Is it safe to travel to Turkey? This is one of the most talked about questions in tourism right now. We’ve all heard the news surrounding terrorism in the past few months, and no country has suffered from the headlines more than Turkey. However, the sun is still shining in Turkey and its people are ready to welcome visitors with their arms wide open. Perhaps surprisingly under the circumstances, travelers and those who own property in Turkey, are defying the odds and it seems that all is not lost for the tourism industry. People are waking up to the scaremongering of the press and are fighting terrorism in defiance by booking flights to Turkey in their droves.
Tourism market leader, Travel Supermarket, recently released an article putting to rest the rumor that Turkey is no longer a safe place to visit, saying that “In Turkey’s popular coastal resorts, such as Bodrum, Antalya and Fethiye, it’s business as usual with tourism continuing on as normal. There has been little impact on Brits’ desire to book holidays to the popular Mediterranean coastline, famous for its stunning scenery, warm blue seas, friendly welcome and historical sights.” Some reports read that tourist attractions such as the ancient site of Ephesus and Pamukkale are void of visitors, but we have to remember that while the news agencies focus on the negatives, the tourist season in the Aegean and Mediterranean regions of Turkey hasn’t officially begun yet. In fact, direct flights to their hub airport Dalaman, have only started to run this week.
As potential tourists hear that flight operators such as Thomson and Thomas Cook are cancelling flights, it is important to remember that airlines lose money if their flights are not full. It is in their interests financially to move passengers to another flight from a larger airport if they are below the capacity to break even. Thomas Cook’s share prices have fallen steadily from a 161.30p high in May 2015 to a price of 89.10p this week. TUI, the company behind Thomson and First Choice Holidays took a €40 million hit last year following the fall out of the tourism massacre in Tunisia as 33 killed that day were TUI customers. These two airlines cannot afford to lose money.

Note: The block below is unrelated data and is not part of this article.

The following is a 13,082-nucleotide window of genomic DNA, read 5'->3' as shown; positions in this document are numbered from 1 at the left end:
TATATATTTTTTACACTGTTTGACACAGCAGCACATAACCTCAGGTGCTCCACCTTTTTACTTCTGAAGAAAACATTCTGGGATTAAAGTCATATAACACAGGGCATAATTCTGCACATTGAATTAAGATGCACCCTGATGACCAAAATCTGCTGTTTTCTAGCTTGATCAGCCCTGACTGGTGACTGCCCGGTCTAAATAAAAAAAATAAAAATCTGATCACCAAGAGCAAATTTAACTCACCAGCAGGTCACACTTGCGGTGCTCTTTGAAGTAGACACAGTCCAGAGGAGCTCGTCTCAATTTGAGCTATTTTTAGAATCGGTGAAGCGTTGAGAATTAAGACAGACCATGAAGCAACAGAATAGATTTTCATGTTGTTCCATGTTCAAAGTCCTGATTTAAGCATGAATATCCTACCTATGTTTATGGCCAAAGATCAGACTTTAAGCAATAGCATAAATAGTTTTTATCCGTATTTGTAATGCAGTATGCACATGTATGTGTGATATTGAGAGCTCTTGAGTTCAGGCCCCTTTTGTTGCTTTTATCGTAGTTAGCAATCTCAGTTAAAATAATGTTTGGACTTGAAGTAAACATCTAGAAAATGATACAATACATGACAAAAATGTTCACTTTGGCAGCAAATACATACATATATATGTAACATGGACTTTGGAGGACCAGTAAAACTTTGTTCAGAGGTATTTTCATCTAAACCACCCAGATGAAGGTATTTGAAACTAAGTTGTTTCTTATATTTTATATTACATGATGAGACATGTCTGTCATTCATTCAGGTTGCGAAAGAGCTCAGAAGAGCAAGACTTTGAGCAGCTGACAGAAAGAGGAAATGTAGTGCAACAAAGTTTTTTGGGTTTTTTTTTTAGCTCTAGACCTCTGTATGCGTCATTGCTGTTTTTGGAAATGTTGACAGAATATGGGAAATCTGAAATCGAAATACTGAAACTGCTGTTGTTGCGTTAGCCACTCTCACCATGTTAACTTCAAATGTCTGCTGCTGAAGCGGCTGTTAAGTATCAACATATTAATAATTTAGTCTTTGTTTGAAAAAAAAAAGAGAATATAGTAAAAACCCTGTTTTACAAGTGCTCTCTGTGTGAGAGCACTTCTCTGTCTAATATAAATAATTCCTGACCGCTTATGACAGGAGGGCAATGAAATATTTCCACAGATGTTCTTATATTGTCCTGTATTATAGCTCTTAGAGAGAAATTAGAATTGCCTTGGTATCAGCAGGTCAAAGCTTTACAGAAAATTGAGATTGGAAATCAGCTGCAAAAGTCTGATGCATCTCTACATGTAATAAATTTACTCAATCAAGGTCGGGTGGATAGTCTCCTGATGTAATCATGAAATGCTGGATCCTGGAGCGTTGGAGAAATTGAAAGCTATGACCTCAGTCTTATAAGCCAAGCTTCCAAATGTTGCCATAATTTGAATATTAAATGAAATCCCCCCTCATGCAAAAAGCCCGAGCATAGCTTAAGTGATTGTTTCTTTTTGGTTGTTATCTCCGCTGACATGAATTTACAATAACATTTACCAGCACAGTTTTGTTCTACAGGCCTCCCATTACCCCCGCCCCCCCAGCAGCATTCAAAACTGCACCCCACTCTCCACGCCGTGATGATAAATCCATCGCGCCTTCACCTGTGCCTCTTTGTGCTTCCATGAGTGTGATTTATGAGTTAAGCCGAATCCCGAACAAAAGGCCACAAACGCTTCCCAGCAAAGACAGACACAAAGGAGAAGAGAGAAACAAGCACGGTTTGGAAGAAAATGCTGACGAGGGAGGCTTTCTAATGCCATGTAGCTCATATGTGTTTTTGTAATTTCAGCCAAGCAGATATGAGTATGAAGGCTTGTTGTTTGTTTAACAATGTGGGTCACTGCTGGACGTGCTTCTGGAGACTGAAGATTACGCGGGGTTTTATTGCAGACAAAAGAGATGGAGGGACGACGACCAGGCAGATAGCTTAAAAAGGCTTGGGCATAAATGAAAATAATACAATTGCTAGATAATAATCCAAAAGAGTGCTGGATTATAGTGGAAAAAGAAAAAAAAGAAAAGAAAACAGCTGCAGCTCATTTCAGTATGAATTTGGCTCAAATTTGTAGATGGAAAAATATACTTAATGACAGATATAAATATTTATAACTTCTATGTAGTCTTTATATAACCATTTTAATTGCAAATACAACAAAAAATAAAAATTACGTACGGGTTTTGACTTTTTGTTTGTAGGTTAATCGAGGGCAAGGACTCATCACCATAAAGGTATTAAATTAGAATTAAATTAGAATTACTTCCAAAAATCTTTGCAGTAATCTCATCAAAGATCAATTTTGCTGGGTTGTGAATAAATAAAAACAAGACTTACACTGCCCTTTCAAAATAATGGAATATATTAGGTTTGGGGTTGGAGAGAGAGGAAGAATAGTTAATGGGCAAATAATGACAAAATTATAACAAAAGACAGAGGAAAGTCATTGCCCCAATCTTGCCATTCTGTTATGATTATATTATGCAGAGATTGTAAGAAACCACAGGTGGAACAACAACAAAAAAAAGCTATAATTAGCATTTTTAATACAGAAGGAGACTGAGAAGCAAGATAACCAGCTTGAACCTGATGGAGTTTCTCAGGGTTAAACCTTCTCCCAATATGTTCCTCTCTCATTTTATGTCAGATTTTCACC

If you are considering travelling to Turkey this year, take heart in the fact that all major airlines are still providing flights to all major destinations, including Dalaman, Antalya and Istanbul. Tourist guide Ozan Sayin recently remarked that “In one sense, now is the best time to visit Turkey”. Not only is security at its absolute highest, but if tourist attractions are destined to be quieter this year, tourists will have an enhanced and more personal experience of the country’s history and culture. Muray Ozguc from Cappadocia agency Proper Travel says “The upside is that anyone travelling to Turkey will be made to feel like a Pasha, with exceptional treatment, low prices and no crowds.” The Turks love to entertain, they thrive on showing off their country. Show willing and visit their country in what appears to be their time of hardship and uncertainty, and you shall be richly rewarded.
There are also some great deals to be had at the moment. The Telegraph reported last week that “It’s not all doom and gloom, with some resort hotels offering discounts of up to 40 per cent”. Akin Koç of Anatolian Sky commented that “Most British operators have managed to reduce airline and hotel commitments and are maintaining summer prices for the time being,” so the demand is clearly still there for now, though he did say he expected to see some discounts throughout the season. Flights from the UK to Dalaman haven’t really dropped in price and all-inclusive deals are starting to come to the forefront as “for holiday makers looking to book now, bargains have already begun appearing, including a week in May at Neilson’s Seaside Beach club at Ortakent with… watersports included from just £409 per person.”
Istanbul, a city at the centre of terrorist controversy, is also standing tall. Last week Touropia updated their articles on the 10 best places to visit in Turkey and Istanbul sits at the top of the list. According to Euromonitor and leading world news agency CNN, Istanbul is still one of the top 10 cities in the world to visit in 2016. There are deals to be had in Istanbul too, with the Telegraph reporting “an April trip to Istanbul, staying at the four-start Diva’s Hotel for three nights” costing just £140 per person, including flights.
As Travel Supermarket reported last week, “…the majority of Turkey remains a safe place for holidaymakers.” Many reputable travel agencies are promoting and selling holidays to Turkey for 2016 and 2017, such as ‘On the Beach’, ‘Direct Holidays’, ‘TUI’ and ‘Travel Republic’. The FCO updated its travel advice for Turkey last week and the vast majority of the country is still in the green, including Istanbul. Even if recent events aren’t comforting, statistically as a tourist, you will be very safe and well looked after across the majority of Turkey and a nasty sunburn is probably your biggest threat. According to Hurriyet Daily News, even Russia lifted its tourism ban to Turkey on March the 24th, opening up flights daily flights to the southern resort of Antalya.
If you are planning to visit Turkey this year, be as aware of your surroundings and as vigilant as you would be anywhere else in the world right now. Keep in contact with loved ones at home and be street wise in crowded areas. If you have concerns, book your holiday with an ATOL protected company and/or make sure that you have adequate travel insurance to cover you should something go wrong. Otherwise, enjoy what this wonderful country has to offer. Bask in the sunshine, immerse yourself in their culture, gorge on their tasty food, enjoy their unprecedented hospitality and be amazed at the glorious clear waters, sandy beaches and mountainous surroundings.
Visit Turkey, you won’t be disappointed..